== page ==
California antibiotics law should be national

Food marketing decisions are increasingly being made outside bureaucratic channels of Congress and the slow-acting Department of Agriculture. From table eggs to antibiotic-free meats, our food supply is changing, from California to the rest of the nation.

Last year, the Golden State enacted a bill to provide greater space for caged laying hens. Eggs marketed in the state, regardless where produced, must comply with the law. California consumers and egg producers have adapted to the marketing change. Producers in other states are still fighting to continue old management and production methods many consumers now see as inhumane. The market for eggs has changed and producers in other states can change as well, or move into other products.


Now California has passed the strictest law in the nation on the use of antibiotics as a management tool in raising livestock to market weight. The use of antibiotics in livestock production has long been a controversial economic and health problem for farmers and consumers.

Animal scientists long ago discovered that routine application of antibiotics to livestock maintained animal health and produced added weight to all animals marketed to the food supply. As producers sought to maximize returns from their investment in livestock, it was inevitable they would begin to treat antibiotics as a relatively low-cost input to produce greater market returns. Colleges of agriculture have graduated thousands who promote antibiotics as sound livestock management, despite consumer concerns.

Regular large-scale application of antibiotics became insurance of greater returns to producers without concern for the health consequences of consumers. The result was so-called "superbugs," or microorganisms nearly resistant to antibiotics.

Consumer groups took note and mobilized to reduce or eliminate antibiotics from the food supply. Farm groups, especially those in favor of the production status quo of large-scale antibiotic management for livestock growth, fought this losing fight for too long.

Farm groups and livestock producers in favor of conventional production science of antibiotic overkill failed to change with a changing market. Reasons for resistance vary. Traditionally, farmers are quick to adapt new technologies that reduce input costs, especially labor. Application of antibiotics was a cheap management practice for a period of time. Farmers in California must now find other management practices more in tune with consumer demand to produce livestock for market.

Farmers fear that their input costs will rise due to the ban on regular use of production antibiotics. This may be true. They fear consumers will turn away from livestock products to other food choices, perhaps high-protein soy products or organic meats. Producers stand to benefit, via higher retail prices, from a change in consumer diets if this should happen.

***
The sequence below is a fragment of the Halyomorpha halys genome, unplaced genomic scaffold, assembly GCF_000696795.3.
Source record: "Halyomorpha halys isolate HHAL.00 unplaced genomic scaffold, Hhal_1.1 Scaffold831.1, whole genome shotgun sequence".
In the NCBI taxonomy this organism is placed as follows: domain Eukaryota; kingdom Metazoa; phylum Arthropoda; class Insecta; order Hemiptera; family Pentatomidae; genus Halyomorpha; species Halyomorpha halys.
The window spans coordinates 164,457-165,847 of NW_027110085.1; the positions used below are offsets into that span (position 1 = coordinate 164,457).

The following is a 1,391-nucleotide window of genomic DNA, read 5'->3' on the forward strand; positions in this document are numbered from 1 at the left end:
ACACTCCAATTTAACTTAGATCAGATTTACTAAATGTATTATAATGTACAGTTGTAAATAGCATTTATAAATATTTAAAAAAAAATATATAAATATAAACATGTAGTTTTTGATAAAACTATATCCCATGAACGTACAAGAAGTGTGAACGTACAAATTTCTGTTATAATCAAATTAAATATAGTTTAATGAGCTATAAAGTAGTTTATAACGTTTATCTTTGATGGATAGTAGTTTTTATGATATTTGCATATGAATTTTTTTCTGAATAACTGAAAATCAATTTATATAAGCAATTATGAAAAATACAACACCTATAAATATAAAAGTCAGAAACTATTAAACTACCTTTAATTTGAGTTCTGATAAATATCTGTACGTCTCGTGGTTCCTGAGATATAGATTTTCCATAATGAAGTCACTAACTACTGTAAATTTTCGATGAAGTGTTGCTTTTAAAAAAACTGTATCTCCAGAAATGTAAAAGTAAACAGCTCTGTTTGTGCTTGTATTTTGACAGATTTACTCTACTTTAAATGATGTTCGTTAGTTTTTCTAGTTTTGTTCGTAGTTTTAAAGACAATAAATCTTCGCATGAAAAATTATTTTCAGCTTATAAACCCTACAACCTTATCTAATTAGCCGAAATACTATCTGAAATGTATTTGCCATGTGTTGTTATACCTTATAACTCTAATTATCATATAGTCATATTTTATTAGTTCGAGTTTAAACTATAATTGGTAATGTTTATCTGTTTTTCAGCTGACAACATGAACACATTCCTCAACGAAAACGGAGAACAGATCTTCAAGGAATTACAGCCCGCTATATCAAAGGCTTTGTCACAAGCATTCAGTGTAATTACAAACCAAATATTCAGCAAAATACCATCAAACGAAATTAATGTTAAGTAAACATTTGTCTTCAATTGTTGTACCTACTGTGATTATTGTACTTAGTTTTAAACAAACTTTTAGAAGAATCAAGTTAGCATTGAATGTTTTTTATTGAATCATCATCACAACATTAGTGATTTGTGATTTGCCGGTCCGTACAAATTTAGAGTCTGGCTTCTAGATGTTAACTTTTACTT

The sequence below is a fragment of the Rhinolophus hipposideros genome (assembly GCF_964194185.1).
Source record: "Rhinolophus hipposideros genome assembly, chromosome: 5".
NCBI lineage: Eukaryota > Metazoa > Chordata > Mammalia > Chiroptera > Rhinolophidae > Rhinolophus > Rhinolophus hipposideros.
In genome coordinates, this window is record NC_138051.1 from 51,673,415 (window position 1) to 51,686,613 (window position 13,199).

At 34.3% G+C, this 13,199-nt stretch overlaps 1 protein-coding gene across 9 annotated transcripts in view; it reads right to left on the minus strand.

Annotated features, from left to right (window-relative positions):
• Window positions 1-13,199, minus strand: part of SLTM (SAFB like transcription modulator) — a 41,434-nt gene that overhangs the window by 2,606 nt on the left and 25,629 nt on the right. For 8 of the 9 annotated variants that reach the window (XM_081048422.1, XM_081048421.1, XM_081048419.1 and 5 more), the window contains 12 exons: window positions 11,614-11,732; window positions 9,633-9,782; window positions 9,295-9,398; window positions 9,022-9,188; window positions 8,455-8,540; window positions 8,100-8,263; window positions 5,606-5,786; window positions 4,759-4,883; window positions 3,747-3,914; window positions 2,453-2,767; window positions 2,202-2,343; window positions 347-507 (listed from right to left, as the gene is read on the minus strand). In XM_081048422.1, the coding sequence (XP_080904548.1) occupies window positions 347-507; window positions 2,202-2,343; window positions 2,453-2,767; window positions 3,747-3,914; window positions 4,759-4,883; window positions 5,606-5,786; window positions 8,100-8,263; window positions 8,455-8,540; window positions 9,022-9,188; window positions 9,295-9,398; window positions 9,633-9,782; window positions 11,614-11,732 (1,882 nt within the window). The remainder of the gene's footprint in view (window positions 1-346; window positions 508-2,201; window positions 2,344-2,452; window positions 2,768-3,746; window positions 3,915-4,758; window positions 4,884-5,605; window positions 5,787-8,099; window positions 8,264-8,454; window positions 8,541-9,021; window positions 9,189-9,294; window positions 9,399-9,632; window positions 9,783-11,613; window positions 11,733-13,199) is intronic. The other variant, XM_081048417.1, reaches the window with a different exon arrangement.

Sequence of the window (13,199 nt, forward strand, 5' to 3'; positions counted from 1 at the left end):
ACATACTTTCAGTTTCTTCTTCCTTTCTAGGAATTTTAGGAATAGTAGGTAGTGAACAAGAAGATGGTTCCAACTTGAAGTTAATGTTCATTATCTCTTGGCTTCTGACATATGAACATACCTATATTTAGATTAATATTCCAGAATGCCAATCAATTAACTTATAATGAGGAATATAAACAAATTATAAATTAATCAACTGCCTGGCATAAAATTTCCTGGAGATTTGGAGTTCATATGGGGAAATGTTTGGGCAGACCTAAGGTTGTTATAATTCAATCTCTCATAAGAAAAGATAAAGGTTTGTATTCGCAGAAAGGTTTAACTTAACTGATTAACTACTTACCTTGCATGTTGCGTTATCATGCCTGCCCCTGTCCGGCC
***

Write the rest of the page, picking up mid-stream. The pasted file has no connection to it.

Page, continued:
The food-marketing trend in recent years is that more sophisticated consumers demand more sophisticated food products and more sophisticated food production and marketing. This is a global phenomenon as countries gain wealth, education and sophistication.

Old marketing ideology held that foods had to be produced at the lowest cost possible. This assured a higher standard of living by giving consumers more of their disposable income for other items. Smart food marketers moved away from that thinking in the 1970s and profited handsomely. But some food marketers like livestock producers held to old management science of antibiotic application, consumer be damned.

California's new law bans the regular or long-term use of antibiotics to promote growth in all commercially marketed livestock. Antibiotics may only be used in the event of animal sickness as determined by a veterinarian. During times of known health risks to livestock, application may extend for a longer, though prescribed, period. This policy is considerably more restrictive than federal Food and Drug Administration guidelines, which allow supervised antibiotic application for disease prevention and herd management.

The California standard in livestock production comes as food retailers and some livestock marketers are moving toward antibiotic-free products. This is a healthy marketing move for producers and consumers taking place largely independent of the Department of Agriculture and other traditionally important federal food marketing bodies.

Consumers and marketers have an interest in a safe food supply. Better control of antibiotic application to livestock gives consumers more confidence in their food supply. In the absence of a national policy to control antibiotics in the food supply, other states should follow California's leadership.

Patterson is a longtime Washington diplomat and a Bay Area contributor.